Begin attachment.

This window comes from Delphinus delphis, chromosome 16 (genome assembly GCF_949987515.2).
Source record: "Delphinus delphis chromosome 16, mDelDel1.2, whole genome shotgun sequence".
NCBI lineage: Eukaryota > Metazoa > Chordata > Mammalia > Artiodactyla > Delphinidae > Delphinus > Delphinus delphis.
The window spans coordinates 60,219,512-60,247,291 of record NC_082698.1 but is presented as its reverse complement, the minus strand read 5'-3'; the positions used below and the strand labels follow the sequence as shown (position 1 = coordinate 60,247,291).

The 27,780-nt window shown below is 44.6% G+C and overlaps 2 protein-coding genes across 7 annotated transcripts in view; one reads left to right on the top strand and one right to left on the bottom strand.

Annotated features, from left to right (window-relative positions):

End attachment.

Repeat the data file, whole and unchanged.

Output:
This window comes from Delphinus delphis, chromosome 16 (genome assembly GCF_949987515.2).
Source record: "Delphinus delphis chromosome 16, mDelDel1.2, whole genome shotgun sequence".
NCBI lineage: Eukaryota > Metazoa > Chordata > Mammalia > Artiodactyla > Delphinidae > Delphinus > Delphinus delphis.
The window spans coordinates 60,219,512-60,247,291 of record NC_082698.1 but is presented as its reverse complement, the minus strand read 5'-3'; the positions used below and the strand labels follow the sequence as shown (position 1 = coordinate 60,247,291).

The 27,780-nt window shown below is 44.6% G+C and overlaps 2 protein-coding genes across 7 annotated transcripts in view; one reads left to right on the top strand and one right to left on the bottom strand.

Annotated features, from left to right (window-relative positions):